Miss Swanson was a woman in a open-air market shopping for male merchandise worth her attention, and my "small lobes" (and my failure to genuflect upon being presented to her starship) disqualified me instantly.

On to the next display case please.

Imagine the gazillion times a day women have been so dismissed as "inadequate" by men, including Rose Kennedy herself, the mother of President John F. Kennedy and Senators Robert F. and Edward M. Kennedy.

Rose Kennedy had to endure the quite public affair her husband, Joseph P. Kennedy, conducted in the late 1920's with none other than Gloria Swanson.

This I believe is called horizontal sexism, when one member of the same gender treats another member of the same gender as an inferior unworthy of respect.

So thank you Miss Swanson, for this fabulous anecdote, and for sensitizing me to the plight of women who are passed over disdainfully by the mercantile eyes of male flesh shoppers a trillion times a day on this planet.

* Miss Swanson was a macrobiotic enthusiast who was known to bring her own food to dinner parties in a paper bag. It didn't work. She died at 84, no longer a life span than the average woman of our day.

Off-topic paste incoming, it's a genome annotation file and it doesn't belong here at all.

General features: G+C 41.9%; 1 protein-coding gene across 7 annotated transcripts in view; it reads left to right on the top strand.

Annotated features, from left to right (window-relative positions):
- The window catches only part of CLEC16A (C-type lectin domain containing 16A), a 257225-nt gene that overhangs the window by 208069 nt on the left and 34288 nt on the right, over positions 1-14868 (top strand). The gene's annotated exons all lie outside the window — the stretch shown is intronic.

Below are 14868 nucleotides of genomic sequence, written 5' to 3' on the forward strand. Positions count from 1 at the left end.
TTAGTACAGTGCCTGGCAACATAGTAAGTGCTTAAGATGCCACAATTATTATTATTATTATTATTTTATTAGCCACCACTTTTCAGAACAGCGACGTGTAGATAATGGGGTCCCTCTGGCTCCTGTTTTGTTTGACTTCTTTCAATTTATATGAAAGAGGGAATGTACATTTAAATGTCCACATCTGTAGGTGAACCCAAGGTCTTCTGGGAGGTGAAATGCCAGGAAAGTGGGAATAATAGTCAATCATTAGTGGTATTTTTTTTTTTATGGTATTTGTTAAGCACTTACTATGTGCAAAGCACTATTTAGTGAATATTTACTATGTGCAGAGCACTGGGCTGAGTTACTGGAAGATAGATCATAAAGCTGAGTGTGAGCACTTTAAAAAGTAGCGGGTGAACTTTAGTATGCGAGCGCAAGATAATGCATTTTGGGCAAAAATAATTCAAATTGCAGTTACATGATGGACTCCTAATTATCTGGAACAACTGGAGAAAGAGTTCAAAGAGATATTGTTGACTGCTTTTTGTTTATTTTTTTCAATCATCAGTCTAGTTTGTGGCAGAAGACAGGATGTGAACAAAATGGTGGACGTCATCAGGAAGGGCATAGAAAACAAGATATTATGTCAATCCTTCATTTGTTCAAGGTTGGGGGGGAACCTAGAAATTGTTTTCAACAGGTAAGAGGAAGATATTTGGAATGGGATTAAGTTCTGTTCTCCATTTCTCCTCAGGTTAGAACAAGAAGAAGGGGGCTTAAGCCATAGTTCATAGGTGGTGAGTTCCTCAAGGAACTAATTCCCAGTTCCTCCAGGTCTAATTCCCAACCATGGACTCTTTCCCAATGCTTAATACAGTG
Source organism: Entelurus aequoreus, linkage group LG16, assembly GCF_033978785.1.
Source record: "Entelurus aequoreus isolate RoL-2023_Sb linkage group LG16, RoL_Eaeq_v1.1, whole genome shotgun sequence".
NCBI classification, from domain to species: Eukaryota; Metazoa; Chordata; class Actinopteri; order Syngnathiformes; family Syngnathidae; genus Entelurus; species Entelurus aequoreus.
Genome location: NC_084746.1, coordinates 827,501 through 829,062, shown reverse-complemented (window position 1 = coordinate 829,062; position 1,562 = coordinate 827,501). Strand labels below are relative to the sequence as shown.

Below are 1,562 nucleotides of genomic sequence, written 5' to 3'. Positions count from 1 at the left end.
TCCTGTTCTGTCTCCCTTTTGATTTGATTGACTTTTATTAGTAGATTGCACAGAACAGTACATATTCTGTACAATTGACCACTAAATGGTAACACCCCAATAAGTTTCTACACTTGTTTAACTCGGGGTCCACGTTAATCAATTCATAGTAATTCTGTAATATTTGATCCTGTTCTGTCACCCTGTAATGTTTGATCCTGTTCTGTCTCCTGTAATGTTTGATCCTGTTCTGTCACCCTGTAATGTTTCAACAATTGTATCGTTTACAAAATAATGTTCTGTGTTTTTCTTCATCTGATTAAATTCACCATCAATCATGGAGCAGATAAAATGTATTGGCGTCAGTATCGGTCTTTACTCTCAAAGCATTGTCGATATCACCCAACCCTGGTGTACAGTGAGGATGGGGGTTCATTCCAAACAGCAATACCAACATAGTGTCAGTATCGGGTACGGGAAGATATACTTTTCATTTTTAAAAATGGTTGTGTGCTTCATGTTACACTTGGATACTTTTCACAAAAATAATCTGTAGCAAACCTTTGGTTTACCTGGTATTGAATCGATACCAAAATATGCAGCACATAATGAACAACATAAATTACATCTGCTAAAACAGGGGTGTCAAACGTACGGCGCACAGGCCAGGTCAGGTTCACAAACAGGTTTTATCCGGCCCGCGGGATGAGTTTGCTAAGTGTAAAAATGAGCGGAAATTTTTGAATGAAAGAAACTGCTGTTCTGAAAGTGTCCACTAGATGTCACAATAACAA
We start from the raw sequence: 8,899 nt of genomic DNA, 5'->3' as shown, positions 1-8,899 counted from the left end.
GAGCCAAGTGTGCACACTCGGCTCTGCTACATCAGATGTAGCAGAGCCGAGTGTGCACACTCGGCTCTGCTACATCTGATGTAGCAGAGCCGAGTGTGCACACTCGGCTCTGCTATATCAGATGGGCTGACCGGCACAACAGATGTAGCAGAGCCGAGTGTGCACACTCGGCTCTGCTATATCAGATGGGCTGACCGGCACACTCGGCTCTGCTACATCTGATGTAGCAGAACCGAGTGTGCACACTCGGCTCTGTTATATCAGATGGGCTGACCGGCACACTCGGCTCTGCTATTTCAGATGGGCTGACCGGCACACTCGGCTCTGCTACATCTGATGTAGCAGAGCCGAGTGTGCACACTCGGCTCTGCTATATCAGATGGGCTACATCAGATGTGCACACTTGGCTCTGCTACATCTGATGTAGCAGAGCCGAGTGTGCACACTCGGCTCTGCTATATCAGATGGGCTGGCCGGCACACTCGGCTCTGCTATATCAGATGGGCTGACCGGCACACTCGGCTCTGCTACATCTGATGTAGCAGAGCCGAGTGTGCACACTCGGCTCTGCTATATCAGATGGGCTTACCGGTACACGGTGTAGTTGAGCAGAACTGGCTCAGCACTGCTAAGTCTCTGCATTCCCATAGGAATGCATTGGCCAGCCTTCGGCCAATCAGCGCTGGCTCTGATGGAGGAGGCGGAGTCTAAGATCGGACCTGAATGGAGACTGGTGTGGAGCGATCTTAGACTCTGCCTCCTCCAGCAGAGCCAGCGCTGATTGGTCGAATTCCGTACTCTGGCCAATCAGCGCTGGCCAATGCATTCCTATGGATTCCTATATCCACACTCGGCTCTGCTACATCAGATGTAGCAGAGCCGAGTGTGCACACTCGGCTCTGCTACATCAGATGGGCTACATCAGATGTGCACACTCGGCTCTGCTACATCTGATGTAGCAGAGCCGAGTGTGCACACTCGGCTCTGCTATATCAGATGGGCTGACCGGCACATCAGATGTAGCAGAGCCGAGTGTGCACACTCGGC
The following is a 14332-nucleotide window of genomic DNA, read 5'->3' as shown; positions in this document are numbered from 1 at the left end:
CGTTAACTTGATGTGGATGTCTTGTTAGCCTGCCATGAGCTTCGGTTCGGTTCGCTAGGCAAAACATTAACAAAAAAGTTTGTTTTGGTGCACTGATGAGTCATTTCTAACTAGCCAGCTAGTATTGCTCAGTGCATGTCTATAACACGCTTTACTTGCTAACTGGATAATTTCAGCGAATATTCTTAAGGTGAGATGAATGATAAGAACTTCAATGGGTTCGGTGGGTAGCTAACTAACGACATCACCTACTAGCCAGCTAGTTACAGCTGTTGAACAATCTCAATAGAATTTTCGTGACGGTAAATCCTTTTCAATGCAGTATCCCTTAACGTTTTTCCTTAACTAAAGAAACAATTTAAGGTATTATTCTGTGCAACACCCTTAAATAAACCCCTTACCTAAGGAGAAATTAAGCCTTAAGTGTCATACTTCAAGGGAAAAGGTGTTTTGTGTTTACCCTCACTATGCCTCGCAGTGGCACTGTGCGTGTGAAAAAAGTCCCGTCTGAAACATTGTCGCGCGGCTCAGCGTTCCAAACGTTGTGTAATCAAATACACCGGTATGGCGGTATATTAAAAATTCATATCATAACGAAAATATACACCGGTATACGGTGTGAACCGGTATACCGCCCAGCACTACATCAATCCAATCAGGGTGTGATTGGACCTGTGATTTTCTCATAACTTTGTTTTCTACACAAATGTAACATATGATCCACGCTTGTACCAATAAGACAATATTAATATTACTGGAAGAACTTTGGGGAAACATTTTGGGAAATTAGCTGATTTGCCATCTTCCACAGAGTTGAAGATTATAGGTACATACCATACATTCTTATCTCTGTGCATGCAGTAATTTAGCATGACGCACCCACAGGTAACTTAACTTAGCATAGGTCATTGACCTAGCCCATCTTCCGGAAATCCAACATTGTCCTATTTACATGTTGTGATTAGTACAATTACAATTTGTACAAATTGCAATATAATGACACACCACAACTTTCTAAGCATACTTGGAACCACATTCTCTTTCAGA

Friday, December 11, 2009

*The Bridge of San Luis Rey Desk

New Haven Register


Writer's furniture finds home at retreat

By Herb Epstein

After 33 years in Paul Keane's home, former Hamden resident Thornton Wilder's furniture is now on display at a New Hampshire artists' retreat where he wrote part of his classic play, "Our Town."

Keane donated Wilder's furniture in honor of the writer's late sister, Isabel Wilder. She privately gave Keane the furniture in 1976, a year after Thornton Wilder's death. Included in Keane's donation are the desk at which Wilder wrote "The Bridge of San Luis Rey"; his favorite chair; a Persian rug; and a bookcase from Wilder's study on Deepwood Drive in Hamden. Wilder was a Hamden resident for 50 years.

"Her private donation to me has been in my house for 33 years," said Keane, a former resident of Hamden, who now lives and teaches in Vermont. "This is the first year it'll be on display."